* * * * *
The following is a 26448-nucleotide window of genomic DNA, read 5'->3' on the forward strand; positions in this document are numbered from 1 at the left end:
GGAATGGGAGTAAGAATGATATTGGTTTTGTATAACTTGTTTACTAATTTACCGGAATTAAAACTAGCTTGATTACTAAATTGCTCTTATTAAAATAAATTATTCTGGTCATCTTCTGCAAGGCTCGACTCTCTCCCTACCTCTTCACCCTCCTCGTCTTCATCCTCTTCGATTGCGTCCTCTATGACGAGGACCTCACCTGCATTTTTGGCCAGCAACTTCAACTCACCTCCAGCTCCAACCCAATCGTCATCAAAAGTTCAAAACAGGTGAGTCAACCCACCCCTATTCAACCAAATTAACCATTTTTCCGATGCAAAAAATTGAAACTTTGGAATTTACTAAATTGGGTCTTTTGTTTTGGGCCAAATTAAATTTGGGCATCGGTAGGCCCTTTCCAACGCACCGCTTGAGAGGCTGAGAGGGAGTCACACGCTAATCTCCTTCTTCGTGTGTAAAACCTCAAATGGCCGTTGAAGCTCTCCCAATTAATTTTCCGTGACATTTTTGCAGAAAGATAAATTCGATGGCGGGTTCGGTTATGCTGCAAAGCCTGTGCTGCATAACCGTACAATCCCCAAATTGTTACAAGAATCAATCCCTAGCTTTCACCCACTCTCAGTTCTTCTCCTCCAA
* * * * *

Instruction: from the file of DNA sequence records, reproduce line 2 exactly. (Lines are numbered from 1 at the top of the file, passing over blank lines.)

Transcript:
GGAATGGGAGTAAGAATGATATTGGTTTTGTATAACTTGTTTACTAATTTACCGGAATTAAAACTAGCTTGATTACTAAATTGCTCTTATTAAAATAAATTATTCTGGTCATCTTCTGCAAGGCTCGACTCTCTCCCTACCTCTTCACCCTCCTCGTCTTCATCCTCTTCGATTGCGTCCTCTATGACGAGGACCTCACCTGCATTTTTGGCCAGCAACTTCAACTCACCTCCAGCTCCAACCCAATCGTCATCAAAAGTTCAAAACAGGTGAGTCAACCCACCCCTATTCAACCAAATTAACCATTTTTCCGATGCAAAAAATTGAAACTTTGGAATTTACTAAATTGGGTCTTTTGTTTTGGGCCAAATTAAATTTGGGCATCGGTAGGCCCTTTCCAACGCACCGCTTGAGAGGCTGAGAGGGAGTCACACGCTAATCTCCTTCTTCGTGTGTAAAACCTCAAATGGCCGTTGAAGCTCTCCCAATTAATTTTCCGTGACATTTTTGCAGAAAGATAAATTCGATGGCGGGTTCGGTTATGCTGCAAAGCCTGTGCTGCATAACCGTACAATCCCCAAATTGTTACAAGAATCAATCCCTAGCTTTCACCCACTCTCAGTTCTTCTCCTCCAA